Being a Pakistani visitor in Bangladesh invites much curiosity. Most people I met had a story to relate: many had parents or grandparents who had lived in (West) Pakistan. Thanks to Bollywood and Indian soaps, Hindi/Urdu is widely understood, especially by the young population. And so Bollywood helps the young Bangladeshi understand me, a Pakistani. This is the irony I pointed out to my friend, Nazrul, a lawyer and academic, who laughed in response. His wife, Prachee, is a well-known actor who has received several awards for her performances in off-beat cinema productions.
Nazrul insisted that I visited Old Dhaka, where the influence of the nawabs of old and their hybrid culture continues to survive. The best biryani is available in this area. Developed by the Mughals, the area has typical features for anyone familiar with Lahore or Delhi, albeit on a smaller scale. Nazrul wanted me to taste something familiar, but my real discovery was the Bangla cuisine. I ate the best fish – from the iconic hilsa to the regular pomfret. However, such is the beauty of the language that even fish have most romantic names: pomfret, for instance, is roop chada (moon-faced). Bengali sweets are also notably subtle and light, not dripping with oil – shondesh, roshogolla and chomchom are, in my opinion, superior Bengali cousins of what we prepare in Pakistan (or the western parts of North India).
In Chittagong and Kushtia (a rural district), the cuisine got even better. The fish varieties grew in number and I tasted the most delightful sweets, either at people’s homes or in small eateries where Hindi and Bangla songs keep diners entertained. In fact, it was during travels in the countryside that I finally met my constructed image of the verdant Bengal. The rice fields, the numerous rivers and lush green fields are breathtakingly beautiful. In the villages are ponds where men and children bathe, and narrow dirt roads snake through the jungle and fields. The infrastructure is not as developed as, say, in Punjab province, and the major highways are narrow and can be quite frightening due to heavy traffic.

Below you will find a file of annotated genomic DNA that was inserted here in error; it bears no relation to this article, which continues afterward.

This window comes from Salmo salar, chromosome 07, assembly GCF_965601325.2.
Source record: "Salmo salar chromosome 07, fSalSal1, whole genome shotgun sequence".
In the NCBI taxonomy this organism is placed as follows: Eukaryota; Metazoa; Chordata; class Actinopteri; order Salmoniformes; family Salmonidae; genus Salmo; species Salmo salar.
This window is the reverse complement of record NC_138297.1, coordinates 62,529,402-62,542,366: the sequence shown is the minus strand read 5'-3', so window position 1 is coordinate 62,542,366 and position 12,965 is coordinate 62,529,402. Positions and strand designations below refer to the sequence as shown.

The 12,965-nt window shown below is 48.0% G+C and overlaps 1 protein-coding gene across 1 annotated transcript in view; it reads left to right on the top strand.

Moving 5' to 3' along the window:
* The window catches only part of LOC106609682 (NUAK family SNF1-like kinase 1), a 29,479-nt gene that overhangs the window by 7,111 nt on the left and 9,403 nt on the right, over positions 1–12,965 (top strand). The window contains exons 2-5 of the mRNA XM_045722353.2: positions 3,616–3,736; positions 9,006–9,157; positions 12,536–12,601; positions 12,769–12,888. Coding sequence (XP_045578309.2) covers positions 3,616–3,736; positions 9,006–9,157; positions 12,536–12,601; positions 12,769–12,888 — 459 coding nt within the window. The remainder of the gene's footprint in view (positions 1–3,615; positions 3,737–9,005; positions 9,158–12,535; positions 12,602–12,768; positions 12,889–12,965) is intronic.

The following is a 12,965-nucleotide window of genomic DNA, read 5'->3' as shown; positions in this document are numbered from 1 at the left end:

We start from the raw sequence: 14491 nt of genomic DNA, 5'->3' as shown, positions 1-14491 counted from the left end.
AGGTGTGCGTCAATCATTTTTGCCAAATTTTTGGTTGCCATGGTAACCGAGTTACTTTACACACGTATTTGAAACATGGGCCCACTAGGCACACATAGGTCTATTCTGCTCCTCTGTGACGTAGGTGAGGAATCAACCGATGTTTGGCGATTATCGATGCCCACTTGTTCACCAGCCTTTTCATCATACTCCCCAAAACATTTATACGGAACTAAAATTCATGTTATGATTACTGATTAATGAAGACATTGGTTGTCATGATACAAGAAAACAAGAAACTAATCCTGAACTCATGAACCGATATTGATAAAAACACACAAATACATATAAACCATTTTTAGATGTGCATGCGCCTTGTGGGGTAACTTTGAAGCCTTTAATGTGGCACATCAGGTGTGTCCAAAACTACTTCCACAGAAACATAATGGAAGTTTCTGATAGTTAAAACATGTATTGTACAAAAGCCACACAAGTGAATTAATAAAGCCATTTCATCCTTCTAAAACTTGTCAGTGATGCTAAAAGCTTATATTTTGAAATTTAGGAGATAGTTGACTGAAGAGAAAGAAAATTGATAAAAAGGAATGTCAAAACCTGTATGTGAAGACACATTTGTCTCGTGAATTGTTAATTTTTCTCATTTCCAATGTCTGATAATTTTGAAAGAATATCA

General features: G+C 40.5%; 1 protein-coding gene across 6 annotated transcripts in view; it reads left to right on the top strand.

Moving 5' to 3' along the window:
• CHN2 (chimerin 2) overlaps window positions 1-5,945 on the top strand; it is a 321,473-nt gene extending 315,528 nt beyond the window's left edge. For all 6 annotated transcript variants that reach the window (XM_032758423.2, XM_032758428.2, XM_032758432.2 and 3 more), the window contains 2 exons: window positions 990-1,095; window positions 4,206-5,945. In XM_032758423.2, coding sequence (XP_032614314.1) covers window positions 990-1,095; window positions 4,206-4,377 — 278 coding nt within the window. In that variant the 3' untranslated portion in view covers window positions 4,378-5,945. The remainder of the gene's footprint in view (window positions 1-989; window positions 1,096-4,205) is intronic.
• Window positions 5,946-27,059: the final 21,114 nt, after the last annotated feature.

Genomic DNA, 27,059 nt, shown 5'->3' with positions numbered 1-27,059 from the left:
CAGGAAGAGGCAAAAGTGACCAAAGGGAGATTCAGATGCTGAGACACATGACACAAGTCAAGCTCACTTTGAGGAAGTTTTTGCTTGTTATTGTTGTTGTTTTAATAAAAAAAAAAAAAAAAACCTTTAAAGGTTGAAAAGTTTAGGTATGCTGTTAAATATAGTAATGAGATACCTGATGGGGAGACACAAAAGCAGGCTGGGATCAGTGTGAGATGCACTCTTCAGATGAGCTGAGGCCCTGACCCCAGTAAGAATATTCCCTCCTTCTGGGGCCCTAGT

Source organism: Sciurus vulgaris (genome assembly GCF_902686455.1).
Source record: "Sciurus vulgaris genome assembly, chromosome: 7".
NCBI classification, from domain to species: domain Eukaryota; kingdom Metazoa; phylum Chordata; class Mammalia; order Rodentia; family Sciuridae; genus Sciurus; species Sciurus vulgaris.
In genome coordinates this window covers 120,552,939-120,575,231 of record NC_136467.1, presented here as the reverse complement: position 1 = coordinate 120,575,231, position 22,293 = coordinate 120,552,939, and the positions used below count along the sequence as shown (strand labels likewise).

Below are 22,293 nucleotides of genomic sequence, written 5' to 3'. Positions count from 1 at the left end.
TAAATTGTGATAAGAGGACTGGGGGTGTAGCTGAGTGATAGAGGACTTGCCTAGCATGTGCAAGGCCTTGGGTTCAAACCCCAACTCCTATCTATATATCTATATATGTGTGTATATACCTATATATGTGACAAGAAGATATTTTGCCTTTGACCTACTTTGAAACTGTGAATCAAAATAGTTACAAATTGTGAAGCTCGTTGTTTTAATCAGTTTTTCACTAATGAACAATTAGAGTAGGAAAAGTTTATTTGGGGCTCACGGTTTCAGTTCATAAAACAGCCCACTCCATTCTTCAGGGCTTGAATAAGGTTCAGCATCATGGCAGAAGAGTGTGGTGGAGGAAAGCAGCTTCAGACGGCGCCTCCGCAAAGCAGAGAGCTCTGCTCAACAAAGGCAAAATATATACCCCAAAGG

But in this populous country, one cannot help but notice the dynamism. The economy has grown by six percent annually over recent years, and a huge private sector keeps the country moving despite the inefficiencies of the public sector. Akbar Zaidi, Pakistan’s accomplished economist, has observed that Bangladesh was ‘considered to be a basket case in 1971, [but] is today offering a mirror to others on how developing countries can become a development state’.
Those many encounters
I did not feel foreign enough, and will be back. The Bengalis struggled for the country where I live. In fact, Zaidi himself recently published an article that stated, ‘In many ironic ways, it is Bangladesh which has become Jinnah’s Pakistan – democratic, developmental, liberal, secular – while Pakistan has become his worst nightmare – intolerant, authoritarian, illiberal and fundamentalist.’
An action by the Supreme Court of Bangladesh had revered the country to being a secular republic. In addition, radical Islamist literature has been banned, while in Pakistan there is an exponential growth in the influence of the fundamentalists. Thus, for me travels to Bangladesh evoke thoughts of lost opportunities, of war, violence and separation.
I am not a fan of partitions, but Bangladesh feels as though it was meant to be. However, this should not preclude the two countries reviving and strengthening their trade and cultural ties. It is a true pity that Pakistan’s elites are yet to properly apologise to the state and people of Bangladesh.
All I have experienced, meanwhile, is hospitality, warmth and generosity of spirit, and minimal bitterness. The Pakistani cricket team is much appreciated in Bangladesh; Atif Aslam, our pop idol, is a huge favourite of the youth; and Pakistan is no longer an entity to resent, even as the memories of 1971 are kept alive. There must be many roads that can help us reset the trajectory of the last four decades, and to heal the wounds.
After those many encounters, that easy
intimacy, we are strangers now –
After how many meetings will we be that close again?
– Faiz Ahmed Faiz, translated by Agha Shahid Ali